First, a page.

The Citizens for Tax Justice (CTJ) and Institute on Taxation and Economic Policy (ITEP), amongst other progressive organizations, have put forth the claim that our tax code is nearly flat on the basis that “regressive” consumption taxes in state/local tax codes offset federal and (to a lesser extent) state income tax progressivity.
The problem with almost all of these analysis is that they all invariably hinge on the fact that their reported ratios between consumption and income is greater than 1 at lower income levels. In other words, they are counting consumption taxes in the numerator that are not included in the income base (the denominator).
ITEP claims, in their description, that they’re correlating consumption patterns in the BLS’s Consumer Expenditure Survey to reported income. The problem with this approach is that the BLS CEX consistently indicates that the ratio between consumption to “income” exceeds 1 just shy of the 50th percentile on down (the bottom is >2x)
ITEP further papers over these flaws by effectively hiding non-linearity at negative numbers in their models (e.g., consumption 20x negative income).
Some money quotes on their model:
Our procedure for imputing consumption onto individual tax records can be thought of as involving two distinct steps: (i) econometrically estimating the necessary relationships for each of the desired consumption items from the Consumer Expenditure Survey (CES); and (ii) using the resulting regression coefficients to simulate consumption on the merged data file for non-dependents. Implicit in this approach is reliance on the strong separability of a utility function over different categories of consumption; i.e., we used a “utility tree” approach to estimate several systems of share equations.
Next, total non-durable consumption expenditures were imputed in a similar manner: separate ordinary least squares (OLS) regressions were estimated from the CES on both samples with a similar set of predictor variables. Coefficients from these equations were then used to impute mean (non-durable) consumption expenditures to each household and a normally distributed error term with a mean of zero and a standard deviation equal to the standard error of the regression was added to each imputed amount. Two sets of adjustments were then made to the imputed amounts.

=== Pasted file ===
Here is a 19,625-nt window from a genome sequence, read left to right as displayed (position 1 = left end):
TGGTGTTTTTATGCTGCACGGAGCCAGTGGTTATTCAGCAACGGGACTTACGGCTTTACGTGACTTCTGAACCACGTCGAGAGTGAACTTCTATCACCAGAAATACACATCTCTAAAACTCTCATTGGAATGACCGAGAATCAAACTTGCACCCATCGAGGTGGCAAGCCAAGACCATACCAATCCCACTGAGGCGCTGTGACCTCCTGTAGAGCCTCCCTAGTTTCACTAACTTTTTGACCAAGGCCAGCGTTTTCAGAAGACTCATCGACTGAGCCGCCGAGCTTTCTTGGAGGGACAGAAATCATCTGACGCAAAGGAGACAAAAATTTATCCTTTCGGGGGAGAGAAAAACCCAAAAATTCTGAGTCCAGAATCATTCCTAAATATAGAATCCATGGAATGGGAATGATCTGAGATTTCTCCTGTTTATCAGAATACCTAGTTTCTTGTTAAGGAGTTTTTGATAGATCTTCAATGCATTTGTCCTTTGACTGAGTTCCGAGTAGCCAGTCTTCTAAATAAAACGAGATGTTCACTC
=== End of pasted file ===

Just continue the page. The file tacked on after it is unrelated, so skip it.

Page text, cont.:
First, the particular functional form used was unstable at very low levels of income resulting in extraordinary amounts of imputed consumption for several records. For nondurable consumption, our OLS specification included two terms, 1/Y and 1/Y2, where Y is total family income, that presented problems at both ends of the income distribution. For very low incomes, the nonlinearity introduced by 1/Y and 1/Y2 caused estimates of mean consumption to approach infinity. This was handled by constraining consumption for these records to be no more than 1.5 times income. This limit was based on analysis of the CES data independent of the imputation process.
Second, the tax return data that formed the basis of the income information for filers contained income amounts far outside the range observed on the CES and caused problems when our regression coefficients were used. Our approach was to assume that the estimated equation was valid for incomes within the range of the CES and to fit a spline function for the portion of income in excess of this amount for those households (about 2.5%) with reported incomes outside the range of that reported in the CES.
Without getting into the weeds with respect to how their model works (they don’t disclose nearly enough information or data to do this), I can reproduce their consumption tax numbers very closely by simply using the BLS CEX consumption to pre-tax income ratios and a flat consumption tax. In other words, you don’t need to assume that the poor are paying higher effective rates as a proportion of their consumption (e.g., on “sin” taxed goods) to get higher effective taxes as a percentage of this very limited definition of “income” on the poor. It’s quite clearly almost entirely a byproduct of methodological flaws that vastly overstate spending-to-income at low incomes and vastly understate spending-to-income at upper incomes.